Comprehensive Housing Spectrum Act Heard in House and Senate Committees

March 27, 2023

House and Senate versions the Comprehensive Housing Spectrum Act have been laid over for inclusion in omnibus bills after discussion on the state role in assisting cities with local housing efforts.

The Comprehensive Housing Spectrum Act has continued to make its way through the committee process. The bill, HF 743 (Rep. Matt Norris, DFL-Blaine), would create a grant program to encourage the development of residential property. It was laid over for possible inclusion in an omnibus bill on March 17 by the House Taxes Committee.

The Senate version, SF 1093 (Sen. Lindsey Port, DFL-Burnsville), was heard in the Senate Housing and Homelessness Prevention Committee on March 23 and laid over for possible inclusion in the Senate omnibus housing bill.

Committee hearing details

On March 7, the House Housing Finance and Policy Committee heard extensive testimony from the League and city officials in support of HF 743. After passage by the committee it was referred to the House Taxes Committee.

During the March 17 House Taxes Committee meeting, the bill’s tax provisions were heard, which included modifications to Tax Increment Financing provisions and an increase to the levy limit imposed on Housing and Redevelopment Authorities.

Changes were made to the Senate version of the bill during the March 23 Senate Housing and Homelessness Prevention Committee meeting. Provisions including the tax provisions and general obligation bond provisions were amended out of the bill to allow the committee to lay the bill over for possible inclusion in an omnibus housing bill.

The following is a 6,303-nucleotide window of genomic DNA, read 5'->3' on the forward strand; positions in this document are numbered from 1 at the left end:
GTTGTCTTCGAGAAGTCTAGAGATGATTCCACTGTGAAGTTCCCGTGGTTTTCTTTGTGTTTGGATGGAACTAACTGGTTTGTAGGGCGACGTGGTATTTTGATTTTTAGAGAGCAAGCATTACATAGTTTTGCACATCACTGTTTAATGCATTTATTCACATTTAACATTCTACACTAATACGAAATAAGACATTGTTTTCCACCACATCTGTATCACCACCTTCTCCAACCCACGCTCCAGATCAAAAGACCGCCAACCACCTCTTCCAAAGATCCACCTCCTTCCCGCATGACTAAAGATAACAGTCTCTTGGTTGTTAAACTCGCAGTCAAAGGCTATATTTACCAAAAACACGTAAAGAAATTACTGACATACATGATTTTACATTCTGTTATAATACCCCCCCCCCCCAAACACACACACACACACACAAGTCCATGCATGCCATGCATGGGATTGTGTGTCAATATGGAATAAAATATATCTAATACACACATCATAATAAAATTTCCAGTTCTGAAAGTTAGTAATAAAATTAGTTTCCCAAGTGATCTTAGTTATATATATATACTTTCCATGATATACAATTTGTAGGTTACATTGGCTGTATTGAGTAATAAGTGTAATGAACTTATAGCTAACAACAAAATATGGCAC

What’s in the bill

The bill includes:

  • Support for Greater Minnesota cities for infrastructure development.
  • A housing cost reduction program to reimburse cities for fee waivers and reductions provided to developers.
  • Creation of the naturally occurring affordable housing program to acquire and repair existing properties.
  • Policy to address corporate investor purchasing.
  • A pilot program for infrastructure grants.

Testimony on the bill

The House Housing Finance and Policy Committee heard testimony from:

  • The League on the merits of each provision to address housing in a comprehensive way that addresses the full housing spectrum, supports local innovation, incentivizes cities, and includes policy and resources that are community-specific.
  • Golden Valley Housing and Economic Development Manager Cherie Shoquist, who:
    • Highlighted how different the needs of a built-out city like Golden Valley are from Greater Minnesota cities and other cities around the region that have abundant developable land.
    • Stressed the need for additional state resources for naturally occurring affordable housing preservation and additional flexibilities with local financing tools such as tax increment financing that cities often use to ensure affordability in development and redevelopment.
    • Emphasized the state role in supporting innovation at the local level and providing additional authority for cities to mitigate tenant displacement.
  • Greater Minnesota Partnership Executive Director Scott McMahon, who:
    • Focused on the Greater Minnesota perspective and highlighted the vast market differences that Greater Minnesota cities are dealing with and the myriad of ways the cities embark on supporting development through innovation at the local level to offset the lack of market activity in a city with immense workforce housing needs.
    • Discussed the need for policy and resources that are sensitive to regional differences, including state support for cities that help pay for infrastructure to attract development and flexibility for a housing redevelopment authority or economic development authority to build workforce housing in areas that need it when private developers will not.
  • Washington County CDA Executive Director Melissa Taphorn, who focused on the support the bill provides housing redevelopment authorities and economic development authorities.
  • The Minnesota Realtors Association and the Minnesota Multi Housing Association, who shared concerns about the bills tax provisions. Comments from the two opposing testifiers focused primarily on the ability for a housing redevelopment authority to impose a mortgage registry and deed tax and the proposal to implement an excise tax to deter corporate investor purchasing.

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